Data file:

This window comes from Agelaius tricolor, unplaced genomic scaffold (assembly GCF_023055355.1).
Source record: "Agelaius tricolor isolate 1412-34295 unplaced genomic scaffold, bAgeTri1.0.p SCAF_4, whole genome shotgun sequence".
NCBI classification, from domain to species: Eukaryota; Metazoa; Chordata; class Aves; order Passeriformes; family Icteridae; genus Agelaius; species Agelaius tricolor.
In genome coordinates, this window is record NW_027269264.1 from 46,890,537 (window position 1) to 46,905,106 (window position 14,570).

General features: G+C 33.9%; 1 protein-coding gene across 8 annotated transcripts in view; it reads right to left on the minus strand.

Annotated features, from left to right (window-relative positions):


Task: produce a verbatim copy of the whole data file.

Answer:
This window comes from Agelaius tricolor, unplaced genomic scaffold (assembly GCF_023055355.1).
Source record: "Agelaius tricolor isolate 1412-34295 unplaced genomic scaffold, bAgeTri1.0.p SCAF_4, whole genome shotgun sequence".
NCBI classification, from domain to species: Eukaryota; Metazoa; Chordata; class Aves; order Passeriformes; family Icteridae; genus Agelaius; species Agelaius tricolor.
In genome coordinates, this window is record NW_027269264.1 from 46,890,537 (window position 1) to 46,905,106 (window position 14,570).

General features: G+C 33.9%; 1 protein-coding gene across 8 annotated transcripts in view; it reads right to left on the minus strand.

Annotated features, from left to right (window-relative positions):